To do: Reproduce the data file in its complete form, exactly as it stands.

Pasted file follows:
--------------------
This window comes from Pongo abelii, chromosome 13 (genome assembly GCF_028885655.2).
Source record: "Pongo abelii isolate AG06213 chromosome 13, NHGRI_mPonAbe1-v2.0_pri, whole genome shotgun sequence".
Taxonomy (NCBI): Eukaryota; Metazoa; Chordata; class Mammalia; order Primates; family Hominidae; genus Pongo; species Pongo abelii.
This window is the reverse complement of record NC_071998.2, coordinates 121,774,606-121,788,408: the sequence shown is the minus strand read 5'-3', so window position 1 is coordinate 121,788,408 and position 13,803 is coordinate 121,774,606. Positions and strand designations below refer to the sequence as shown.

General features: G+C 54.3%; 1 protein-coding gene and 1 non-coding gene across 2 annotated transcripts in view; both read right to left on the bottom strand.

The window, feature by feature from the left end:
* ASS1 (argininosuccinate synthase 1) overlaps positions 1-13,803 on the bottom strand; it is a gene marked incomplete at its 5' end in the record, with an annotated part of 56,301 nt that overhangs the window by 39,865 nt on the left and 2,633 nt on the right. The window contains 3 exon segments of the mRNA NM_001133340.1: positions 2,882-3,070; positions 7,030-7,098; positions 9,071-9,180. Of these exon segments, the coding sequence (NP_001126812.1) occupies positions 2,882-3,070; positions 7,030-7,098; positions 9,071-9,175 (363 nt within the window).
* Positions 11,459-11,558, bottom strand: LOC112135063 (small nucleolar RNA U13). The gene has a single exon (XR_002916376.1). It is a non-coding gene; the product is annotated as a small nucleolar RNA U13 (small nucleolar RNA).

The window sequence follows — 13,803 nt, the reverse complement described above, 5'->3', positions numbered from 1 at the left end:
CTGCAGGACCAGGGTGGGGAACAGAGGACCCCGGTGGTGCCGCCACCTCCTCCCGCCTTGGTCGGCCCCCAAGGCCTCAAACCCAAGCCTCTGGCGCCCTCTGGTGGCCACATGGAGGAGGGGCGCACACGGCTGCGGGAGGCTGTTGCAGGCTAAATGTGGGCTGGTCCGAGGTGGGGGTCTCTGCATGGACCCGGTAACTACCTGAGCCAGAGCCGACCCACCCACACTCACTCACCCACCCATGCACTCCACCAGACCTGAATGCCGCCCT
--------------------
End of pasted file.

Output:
This window comes from Pongo abelii, chromosome 13 (genome assembly GCF_028885655.2).
Source record: "Pongo abelii isolate AG06213 chromosome 13, NHGRI_mPonAbe1-v2.0_pri, whole genome shotgun sequence".
Taxonomy (NCBI): Eukaryota; Metazoa; Chordata; class Mammalia; order Primates; family Hominidae; genus Pongo; species Pongo abelii.
This window is the reverse complement of record NC_071998.2, coordinates 121,774,606-121,788,408: the sequence shown is the minus strand read 5'-3', so window position 1 is coordinate 121,788,408 and position 13,803 is coordinate 121,774,606. Positions and strand designations below refer to the sequence as shown.

General features: G+C 54.3%; 1 protein-coding gene and 1 non-coding gene across 2 annotated transcripts in view; both read right to left on the bottom strand.

The window, feature by feature from the left end:
* ASS1 (argininosuccinate synthase 1) overlaps positions 1-13,803 on the bottom strand; it is a gene marked incomplete at its 5' end in the record, with an annotated part of 56,301 nt that overhangs the window by 39,865 nt on the left and 2,633 nt on the right. The window contains 3 exon segments of the mRNA NM_001133340.1: positions 2,882-3,070; positions 7,030-7,098; positions 9,071-9,180. Of these exon segments, the coding sequence (NP_001126812.1) occupies positions 2,882-3,070; positions 7,030-7,098; positions 9,071-9,175 (363 nt within the window).
* Positions 11,459-11,558, bottom strand: LOC112135063 (small nucleolar RNA U13). The gene has a single exon (XR_002916376.1). It is a non-coding gene; the product is annotated as a small nucleolar RNA U13 (small nucleolar RNA).

The window sequence follows — 13,803 nt, the reverse complement described above, 5'->3', positions numbered from 1 at the left end:
CTGCAGGACCAGGGTGGGGAACAGAGGACCCCGGTGGTGCCGCCACCTCCTCCCGCCTTGGTCGGCCCCCAAGGCCTCAAACCCAAGCCTCTGGCGCCCTCTGGTGGCCACATGGAGGAGGGGCGCACACGGCTGCGGGAGGCTGTTGCAGGCTAAATGTGGGCTGGTCCGAGGTGGGGGTCTCTGCATGGACCCGGTAACTACCTGAGCCAGAGCCGACCCACCCACACTCACTCACCCACCCATGCACTCCACCAGACCTGAATGCCGCCCT